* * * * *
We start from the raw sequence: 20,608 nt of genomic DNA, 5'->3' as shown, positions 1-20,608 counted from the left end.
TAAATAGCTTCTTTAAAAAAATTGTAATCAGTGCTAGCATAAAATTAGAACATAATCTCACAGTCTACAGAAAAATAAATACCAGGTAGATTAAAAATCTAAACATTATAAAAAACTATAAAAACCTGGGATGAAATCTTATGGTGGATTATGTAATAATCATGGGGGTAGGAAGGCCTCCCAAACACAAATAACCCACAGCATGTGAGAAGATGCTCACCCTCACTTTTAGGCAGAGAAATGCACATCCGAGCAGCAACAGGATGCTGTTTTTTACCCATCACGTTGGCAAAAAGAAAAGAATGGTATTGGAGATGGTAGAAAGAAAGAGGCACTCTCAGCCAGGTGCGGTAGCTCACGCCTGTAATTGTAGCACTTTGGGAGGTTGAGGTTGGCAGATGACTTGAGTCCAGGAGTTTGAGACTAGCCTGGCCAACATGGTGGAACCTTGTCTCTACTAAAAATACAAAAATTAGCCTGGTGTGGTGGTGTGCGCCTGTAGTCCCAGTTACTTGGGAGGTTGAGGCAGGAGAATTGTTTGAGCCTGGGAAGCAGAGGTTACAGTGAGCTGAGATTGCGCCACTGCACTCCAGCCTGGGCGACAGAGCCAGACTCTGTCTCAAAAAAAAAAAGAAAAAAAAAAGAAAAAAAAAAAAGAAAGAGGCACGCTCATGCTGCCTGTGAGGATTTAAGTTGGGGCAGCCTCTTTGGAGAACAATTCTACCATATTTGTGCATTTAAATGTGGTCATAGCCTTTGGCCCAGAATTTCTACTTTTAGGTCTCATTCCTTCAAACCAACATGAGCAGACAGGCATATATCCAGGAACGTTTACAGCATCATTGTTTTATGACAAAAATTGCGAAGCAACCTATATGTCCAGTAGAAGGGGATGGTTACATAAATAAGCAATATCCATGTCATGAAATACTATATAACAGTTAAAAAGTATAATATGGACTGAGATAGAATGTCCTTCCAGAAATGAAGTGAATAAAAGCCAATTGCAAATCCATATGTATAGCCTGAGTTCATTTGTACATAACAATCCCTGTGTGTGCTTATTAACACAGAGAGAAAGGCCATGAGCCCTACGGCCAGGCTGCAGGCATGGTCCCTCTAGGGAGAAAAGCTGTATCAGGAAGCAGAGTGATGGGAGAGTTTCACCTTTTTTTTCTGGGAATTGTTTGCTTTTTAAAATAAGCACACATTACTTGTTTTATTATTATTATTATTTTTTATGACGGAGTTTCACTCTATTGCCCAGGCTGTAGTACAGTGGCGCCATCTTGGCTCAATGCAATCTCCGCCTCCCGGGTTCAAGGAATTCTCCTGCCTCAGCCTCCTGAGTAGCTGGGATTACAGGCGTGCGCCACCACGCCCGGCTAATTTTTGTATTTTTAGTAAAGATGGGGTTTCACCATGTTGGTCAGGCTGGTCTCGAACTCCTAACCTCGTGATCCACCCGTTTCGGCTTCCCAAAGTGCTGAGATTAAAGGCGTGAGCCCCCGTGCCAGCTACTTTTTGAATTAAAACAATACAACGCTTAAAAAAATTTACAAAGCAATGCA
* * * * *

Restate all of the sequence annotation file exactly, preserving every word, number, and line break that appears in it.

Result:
We start from the raw sequence: 20,608 nt of genomic DNA, 5'->3' as shown, positions 1-20,608 counted from the left end.
TAAATAGCTTCTTTAAAAAAATTGTAATCAGTGCTAGCATAAAATTAGAACATAATCTCACAGTCTACAGAAAAATAAATACCAGGTAGATTAAAAATCTAAACATTATAAAAAACTATAAAAACCTGGGATGAAATCTTATGGTGGATTATGTAATAATCATGGGGGTAGGAAGGCCTCCCAAACACAAATAACCCACAGCATGTGAGAAGATGCTCACCCTCACTTTTAGGCAGAGAAATGCACATCCGAGCAGCAACAGGATGCTGTTTTTTACCCATCACGTTGGCAAAAAGAAAAGAATGGTATTGGAGATGGTAGAAAGAAAGAGGCACTCTCAGCCAGGTGCGGTAGCTCACGCCTGTAATTGTAGCACTTTGGGAGGTTGAGGTTGGCAGATGACTTGAGTCCAGGAGTTTGAGACTAGCCTGGCCAACATGGTGGAACCTTGTCTCTACTAAAAATACAAAAATTAGCCTGGTGTGGTGGTGTGCGCCTGTAGTCCCAGTTACTTGGGAGGTTGAGGCAGGAGAATTGTTTGAGCCTGGGAAGCAGAGGTTACAGTGAGCTGAGATTGCGCCACTGCACTCCAGCCTGGGCGACAGAGCCAGACTCTGTCTCAAAAAAAAAAAGAAAAAAAAAAGAAAAAAAAAAAAGAAAGAGGCACGCTCATGCTGCCTGTGAGGATTTAAGTTGGGGCAGCCTCTTTGGAGAACAATTCTACCATATTTGTGCATTTAAATGTGGTCATAGCCTTTGGCCCAGAATTTCTACTTTTAGGTCTCATTCCTTCAAACCAACATGAGCAGACAGGCATATATCCAGGAACGTTTACAGCATCATTGTTTTATGACAAAAATTGCGAAGCAACCTATATGTCCAGTAGAAGGGGATGGTTACATAAATAAGCAATATCCATGTCATGAAATACTATATAACAGTTAAAAAGTATAATATGGACTGAGATAGAATGTCCTTCCAGAAATGAAGTGAATAAAAGCCAATTGCAAATCCATATGTATAGCCTGAGTTCATTTGTACATAACAATCCCTGTGTGTGCTTATTAACACAGAGAGAAAGGCCATGAGCCCTACGGCCAGGCTGCAGGCATGGTCCCTCTAGGGAGAAAAGCTGTATCAGGAAGCAGAGTGATGGGAGAGTTTCACCTTTTTTTTCTGGGAATTGTTTGCTTTTTAAAATAAGCACACATTACTTGTTTTATTATTATTATTATTTTTTATGACGGAGTTTCACTCTATTGCCCAGGCTGTAGTACAGTGGCGCCATCTTGGCTCAATGCAATCTCCGCCTCCCGGGTTCAAGGAATTCTCCTGCCTCAGCCTCCTGAGTAGCTGGGATTACAGGCGTGCGCCACCACGCCCGGCTAATTTTTGTATTTTTAGTAAAGATGGGGTTTCACCATGTTGGTCAGGCTGGTCTCGAACTCCTAACCTCGTGATCCACCCGTTTCGGCTTCCCAAAGTGCTGAGATTAAAGGCGTGAGCCCCCGTGCCAGCTACTTTTTGAATTAAAACAATACAACGCTTAAAAAAATTTACAAAGCAATGCA